Le pain au levain fait main/ Handmade sourdough bread

First bread baked in the oven of Sainte Anne since before COVID-19.

I have hesitated all summer long to bake a load of bread in our precious oven. For one, I haven’t baked in it since the summer of 2019. I have heated it up a few times with small fires just to “season” the bricks but not wanting to shock them with a full-blown fire of 250 degrees Celsius. To heat up the oven is a commitment of resources that one should never waste – mainly wheat and wood. I finally pushed myself to get going again though still in a smaller way than will become the norm. I made 10 loaves of approximately 1 kilo each – enough to justify getting back “online” but not too much in case the bread didn’t turn out as hoped for.

Le pétrin – placed in line with the morning sun to help warm it. I can make 50 kilos of bread at a time in this pétrin.

I got up at 3:45 AM to get my levain started. I had been experimenting with different flours for the leaven over the summer and had a lot of poor results. I keep some very dense sourdough starter in the fridge and have no real difficulty waking it up. It usually takes me about 5-6 hours for the starter to bring the leaven to full bloom, ready to make bread. I made 1 kilo of leaven for this batch of 10 loaves.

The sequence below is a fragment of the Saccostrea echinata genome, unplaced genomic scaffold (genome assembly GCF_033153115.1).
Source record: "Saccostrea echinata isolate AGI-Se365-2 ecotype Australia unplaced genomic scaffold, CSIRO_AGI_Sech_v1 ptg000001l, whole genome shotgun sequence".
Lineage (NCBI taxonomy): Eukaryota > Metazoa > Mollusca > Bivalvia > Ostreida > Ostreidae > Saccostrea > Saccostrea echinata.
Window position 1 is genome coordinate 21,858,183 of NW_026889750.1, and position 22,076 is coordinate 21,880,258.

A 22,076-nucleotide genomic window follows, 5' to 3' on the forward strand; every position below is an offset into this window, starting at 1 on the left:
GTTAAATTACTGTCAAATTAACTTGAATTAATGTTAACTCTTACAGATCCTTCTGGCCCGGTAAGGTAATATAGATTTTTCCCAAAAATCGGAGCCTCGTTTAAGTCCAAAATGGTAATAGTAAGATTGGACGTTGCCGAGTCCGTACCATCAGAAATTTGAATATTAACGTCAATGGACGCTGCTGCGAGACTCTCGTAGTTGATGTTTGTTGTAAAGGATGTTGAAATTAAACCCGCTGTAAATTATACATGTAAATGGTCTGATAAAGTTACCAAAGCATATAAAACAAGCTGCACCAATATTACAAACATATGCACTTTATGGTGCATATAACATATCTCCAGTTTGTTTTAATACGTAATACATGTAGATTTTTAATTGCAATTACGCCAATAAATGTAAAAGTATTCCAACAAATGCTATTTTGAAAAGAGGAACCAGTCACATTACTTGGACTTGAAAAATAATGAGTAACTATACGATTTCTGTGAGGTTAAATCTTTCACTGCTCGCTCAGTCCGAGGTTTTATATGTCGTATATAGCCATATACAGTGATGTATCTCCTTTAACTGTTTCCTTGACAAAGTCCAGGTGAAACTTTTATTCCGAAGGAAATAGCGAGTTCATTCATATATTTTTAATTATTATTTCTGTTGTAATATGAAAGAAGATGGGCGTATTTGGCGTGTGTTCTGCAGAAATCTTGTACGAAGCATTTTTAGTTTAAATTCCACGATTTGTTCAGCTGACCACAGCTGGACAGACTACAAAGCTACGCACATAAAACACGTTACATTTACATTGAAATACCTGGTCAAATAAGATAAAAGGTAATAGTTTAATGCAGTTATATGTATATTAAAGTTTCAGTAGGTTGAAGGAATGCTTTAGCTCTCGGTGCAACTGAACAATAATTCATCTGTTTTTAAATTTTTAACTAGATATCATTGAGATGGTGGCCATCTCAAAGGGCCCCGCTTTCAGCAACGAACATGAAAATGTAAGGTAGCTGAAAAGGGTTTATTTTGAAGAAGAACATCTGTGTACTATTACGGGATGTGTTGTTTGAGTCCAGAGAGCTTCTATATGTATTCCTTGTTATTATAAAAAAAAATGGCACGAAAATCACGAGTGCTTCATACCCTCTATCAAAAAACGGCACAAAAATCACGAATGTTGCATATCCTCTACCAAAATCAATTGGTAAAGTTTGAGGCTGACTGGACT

Top: 3.25 liters of water with 80 gm sea salt. Middle: 5 kilos bread flour with seeds. Bottom: 1 kg of leaven.

Time to mix it up.

Once the ingredients are mixed together in an homogenous, lumpy, sticky mass, give it a few gentle pats, cover with a towel and let rest for about 40 minutes. Now, the rest of my day is planned:

  • 4:00 AM prepare the leaven, go back to sleep
  • 9:30 AM Leaven is ready. Measure flour, salt, warm water
  • 9:45 AM mix dough, let rest 40 minutes
  • 10:30 AM turn and stretch the dough
  • 11 AM turn and stretch the dough
  • 11:30 AM turn and stretch the dough
  • 12:00 PM turn and stretch the dough
  • 1:00 PM turn and stretch the dough
  • 2:00 PM turn and stretch the dough
  • 3:00 PM divide the dough into 1 kg portions and shape the dough into tight balls. Place in individual baskets and cover with a towel. If the outer skin holds the tension during this process, then the dough should be strong enough to hold together as it continues to ferment and expand.
  • Prepare the wood-fired oven during the bread’s final fermentation. It takes about 3 hours to bring our 2 meter diameter oven up to temp. When the soot from the burning wood falls off of the bricks and the oven is clean again, remove all wood and embers, and clean the floor of the oven with a very wet towel. This hydrates the oven to prevent the crust from forming too early which allow more moisture to escape the dough. Once this is done, close the oven door for a few minutes to allow the heat to distribute evenly.
  • 6:30 PM If the bread has done its job and doubled in volume and is ready for the oven.
  • 6:30-7:30 PM Baking bread. One hour should be enough. However, test a loaf to see if it’s ready or not. I tested this load of bread and they were not ready. I left them in for another 30 minutes. AS IT TURNS OUT, I hadn’t closed the oven door really well and I lost some heat. In the end, the bread came out nicely cooked through and through.
  • 8:00 PM Put the bread in a safe place and wait til morning to enjoy it.
Sourdough, butter, honey. What a beautiful day. Merci, Dieu.